Laughing to the Bright Side Of Life

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Beth Pinyerd

“There is a time for everything, and a season for every activity under the heavens.” Ecclesiastes 3:1.

The month of April starts out with reasons to laugh. April Fool’s Day is April 1 and has been celebrated for many centuries with practical jokes being played out everywhere – including the early childhood classroom, as well as at home when young children begin to understand what they can do to be funny on the annual April Fool’s Day. Teachers and parents, be on the lookout for young children to pull April Fool’s jokes on you. Whether it’s being kidded that you have a bug or spider on your back – which I do fall for every year – or a joke that the young child makes up, absolutely nothing gives me more joy and warms my heart than to hear children giggle and laugh. Their genuine laughing is truly contagious and other children and adults can join in the joy of laughter. 

Also, April 1 is “Reading Is Funny Day.” There are so many fun books that you and your child can enjoy together. This, too, is a wonderful way to encourage children to engage in the joy of reading. Young children who can read love riddle and joke books. Our local librarians do an excellent job in taking time in guiding families to age and content appropriate books. 

Laughter not only brings joy, but many health benefits for the young and old. Free medicine? Right! Have you noticed when sharing jokes and funny times with young children that the complaints are reduced? This applies to older people too when gathering in social fellowships when sharing funny experiences. Too, have you ever noticed a good hearty laugh relaxes the whole body by releasing physical tension and stress. Medical research has shown that laughter protects the heart by improving the function of blood vessels and strengthens the blood flow. Laughing is good cardiovascular exercise. Laughing helps the heart like brisk walking, light running or jogging would. This is a “win-win” for the young and old. Mental health benefits of laughter are joy, zest to live, relieving anxiety, fear and mood improvement.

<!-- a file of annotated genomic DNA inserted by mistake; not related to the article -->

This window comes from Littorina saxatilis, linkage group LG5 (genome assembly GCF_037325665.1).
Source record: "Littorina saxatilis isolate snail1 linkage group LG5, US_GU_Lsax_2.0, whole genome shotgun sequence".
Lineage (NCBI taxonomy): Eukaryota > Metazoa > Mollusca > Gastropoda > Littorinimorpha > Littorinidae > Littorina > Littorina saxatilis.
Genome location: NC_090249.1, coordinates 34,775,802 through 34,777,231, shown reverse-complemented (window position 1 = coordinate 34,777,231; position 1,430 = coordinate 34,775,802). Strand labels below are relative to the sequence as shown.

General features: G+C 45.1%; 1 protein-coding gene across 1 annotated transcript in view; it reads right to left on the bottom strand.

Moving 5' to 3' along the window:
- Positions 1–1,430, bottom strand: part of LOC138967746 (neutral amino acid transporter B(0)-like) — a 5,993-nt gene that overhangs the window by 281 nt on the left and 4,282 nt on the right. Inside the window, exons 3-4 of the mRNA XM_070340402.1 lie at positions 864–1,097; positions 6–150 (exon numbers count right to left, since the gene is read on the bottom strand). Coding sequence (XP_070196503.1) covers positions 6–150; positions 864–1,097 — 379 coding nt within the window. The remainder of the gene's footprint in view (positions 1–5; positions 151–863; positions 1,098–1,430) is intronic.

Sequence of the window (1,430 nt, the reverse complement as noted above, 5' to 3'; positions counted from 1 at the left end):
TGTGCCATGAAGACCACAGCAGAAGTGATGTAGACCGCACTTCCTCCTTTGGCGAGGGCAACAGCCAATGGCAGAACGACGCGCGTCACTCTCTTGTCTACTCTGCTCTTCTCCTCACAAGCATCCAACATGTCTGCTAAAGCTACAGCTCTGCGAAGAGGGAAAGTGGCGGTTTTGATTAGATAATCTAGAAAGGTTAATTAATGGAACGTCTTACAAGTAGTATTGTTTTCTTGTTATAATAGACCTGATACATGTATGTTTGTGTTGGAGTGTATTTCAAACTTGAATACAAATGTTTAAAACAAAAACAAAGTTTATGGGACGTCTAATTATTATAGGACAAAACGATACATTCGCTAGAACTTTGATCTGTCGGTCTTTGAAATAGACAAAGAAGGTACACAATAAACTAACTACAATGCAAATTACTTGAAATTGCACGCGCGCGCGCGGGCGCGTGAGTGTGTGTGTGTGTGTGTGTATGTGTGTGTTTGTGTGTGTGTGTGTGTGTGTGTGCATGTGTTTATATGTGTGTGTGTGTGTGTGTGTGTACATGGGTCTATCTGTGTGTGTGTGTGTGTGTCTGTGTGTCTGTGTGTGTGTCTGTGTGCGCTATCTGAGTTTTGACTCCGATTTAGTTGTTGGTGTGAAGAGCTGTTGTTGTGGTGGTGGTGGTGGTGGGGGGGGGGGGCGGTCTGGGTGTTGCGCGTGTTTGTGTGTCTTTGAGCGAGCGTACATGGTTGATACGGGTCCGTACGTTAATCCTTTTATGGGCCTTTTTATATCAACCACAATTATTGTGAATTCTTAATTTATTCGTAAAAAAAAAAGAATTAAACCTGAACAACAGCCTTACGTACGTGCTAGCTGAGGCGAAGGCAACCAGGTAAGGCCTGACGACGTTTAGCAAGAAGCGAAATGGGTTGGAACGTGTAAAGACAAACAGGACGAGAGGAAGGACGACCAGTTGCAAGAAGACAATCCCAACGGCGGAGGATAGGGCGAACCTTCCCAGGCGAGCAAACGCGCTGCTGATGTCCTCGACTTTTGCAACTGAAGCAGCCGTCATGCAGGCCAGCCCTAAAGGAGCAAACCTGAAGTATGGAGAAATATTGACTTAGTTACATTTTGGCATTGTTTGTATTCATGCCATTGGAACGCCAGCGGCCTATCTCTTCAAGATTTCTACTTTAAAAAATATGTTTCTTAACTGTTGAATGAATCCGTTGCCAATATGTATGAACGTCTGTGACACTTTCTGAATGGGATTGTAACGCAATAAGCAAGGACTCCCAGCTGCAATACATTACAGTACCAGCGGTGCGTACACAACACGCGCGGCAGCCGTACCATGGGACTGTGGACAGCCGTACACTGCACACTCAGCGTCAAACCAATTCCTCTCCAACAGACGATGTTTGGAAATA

Another laughing event that starts on April 1 and goes through April 7 is “Laugh At Work Week.” This was founded by Randall Munson and is celebrated around the world. This is so good for a business in building communication, less stress and good relationships. This builds a sense of team playing in working together. So, even after April Fool’s Day, you have the opportunity of laughing and having fun for the next six days. 

How can we as teachers and parents encourage children to laugh and have a good sense of humor? Young children learn better when they are happy. In the classroom and the home, we have to set up understood rules for children. But too, we can have a happy and relaxed climate which promotes creative learning. Too, as I have mentioned in previous articles, play is a child’s work. It is so important for young children to have free play so they can laugh, pretend play, create and learn.

As a teacher, I love seeing parents being playful with their children and laughing together. From playing hide and seek, chase, pretend play with dolls and stuffed animals, etc., taking time to play with a child or children bring on a good sense of humor and build good memories. Children love to see their parents laugh and use a sense of humor in addressing daily problems in living. Parents’ actions can promote a warm, loving and supportive environment where children have the freedom to express themselves which encourages a sense of humor. 

Praising a child for who they are in life, in little accomplishments, as well as big accomplishments builds their self-esteem. When a child feels confident for who they are, they sense a freedom of expressing themselves through creativity and a sense of humor. As parents and teachers, it is so rewarding to see and hear children laugh.

As I end this article on laughter, I want to share a funny time in my life at Easter. Every year, growing up in Opelika, I eagerly awaited the Easter Egg Hunt at Rocky Brook Park. Every year, I ran out with the other egg hunters, but many years in a row, I never found any Easter eggs. I watched as other egg hunters won prizes for finding the most eggs, golden or silver and my parents always said, “well, there is next year.” Finally, my year came to be honored at the community Easter Egg hunt. Again, that year I ran out with the other egg hunters but still did not have any eggs in my basket. When announcing the prizes, the first division to be called for a prize was the egg hunter who had found no eggs. That was me! Instead of tears, that year there was laughter. I can still remember receiving the big chocolate egg for my no find. After all these years, memories of a community who honored children in all activities still brings on a smile and a laugh of appreciation. I pray each of the readers has a wonderful week of JOY and a Happy Easter!

Classroom Observer,
Beth Pinyerd 

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